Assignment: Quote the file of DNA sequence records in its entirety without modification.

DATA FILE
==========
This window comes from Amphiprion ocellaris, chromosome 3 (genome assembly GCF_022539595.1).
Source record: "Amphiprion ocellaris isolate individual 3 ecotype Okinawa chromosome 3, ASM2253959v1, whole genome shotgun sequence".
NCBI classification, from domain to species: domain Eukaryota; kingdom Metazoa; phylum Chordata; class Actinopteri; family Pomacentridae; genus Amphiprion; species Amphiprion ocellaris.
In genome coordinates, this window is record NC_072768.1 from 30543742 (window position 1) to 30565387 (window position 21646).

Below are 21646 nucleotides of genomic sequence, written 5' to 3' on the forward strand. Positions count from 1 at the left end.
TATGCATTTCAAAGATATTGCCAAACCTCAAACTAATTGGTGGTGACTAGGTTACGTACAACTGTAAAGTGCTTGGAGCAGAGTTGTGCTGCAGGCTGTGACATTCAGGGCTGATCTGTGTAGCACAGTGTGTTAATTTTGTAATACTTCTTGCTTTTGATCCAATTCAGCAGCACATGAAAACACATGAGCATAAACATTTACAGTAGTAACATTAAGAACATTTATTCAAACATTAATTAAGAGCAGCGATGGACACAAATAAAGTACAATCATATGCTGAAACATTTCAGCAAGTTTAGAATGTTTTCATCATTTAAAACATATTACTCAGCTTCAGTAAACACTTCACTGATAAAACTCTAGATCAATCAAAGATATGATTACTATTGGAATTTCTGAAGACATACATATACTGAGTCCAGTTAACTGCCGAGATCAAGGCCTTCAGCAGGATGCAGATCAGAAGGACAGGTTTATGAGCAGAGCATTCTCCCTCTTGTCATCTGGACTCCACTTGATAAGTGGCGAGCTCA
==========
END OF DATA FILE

This window comes from Amphiprion ocellaris, chromosome 3 (genome assembly GCF_022539595.1).
Source record: "Amphiprion ocellaris isolate individual 3 ecotype Okinawa chromosome 3, ASM2253959v1, whole genome shotgun sequence".
NCBI classification, from domain to species: domain Eukaryota; kingdom Metazoa; phylum Chordata; class Actinopteri; family Pomacentridae; genus Amphiprion; species Amphiprion ocellaris.
In genome coordinates, this window is record NC_072768.1 from 30543742 (window position 1) to 30565387 (window position 21646).

Below are 21646 nucleotides of genomic sequence, written 5' to 3' on the forward strand. Positions count from 1 at the left end.
TATGCATTTCAAAGATATTGCCAAACCTCAAACTAATTGGTGGTGACTAGGTTACGTACAACTGTAAAGTGCTTGGAGCAGAGTTGTGCTGCAGGCTGTGACATTCAGGGCTGATCTGTGTAGCACAGTGTGTTAATTTTGTAATACTTCTTGCTTTTGATCCAATTCAGCAGCACATGAAAACACATGAGCATAAACATTTACAGTAGTAACATTAAGAACATTTATTCAAACATTAATTAAGAGCAGCGATGGACACAAATAAAGTACAATCATATGCTGAAACATTTCAGCAAGTTTAGAATGTTTTCATCATTTAAAACATATTACTCAGCTTCAGTAAACACTTCACTGATAAAACTCTAGATCAATCAAAGATATGATTACTATTGGAATTTCTGAAGACATACATATACTGAGTCCAGTTAACTGCCGAGATCAAGGCCTTCAGCAGGATGCAGATCAGAAGGACAGGTTTATGAGCAGAGCATTCTCCCTCTTGTCATCTGGACTCCACTTGATAAGTGGCGAGCTCA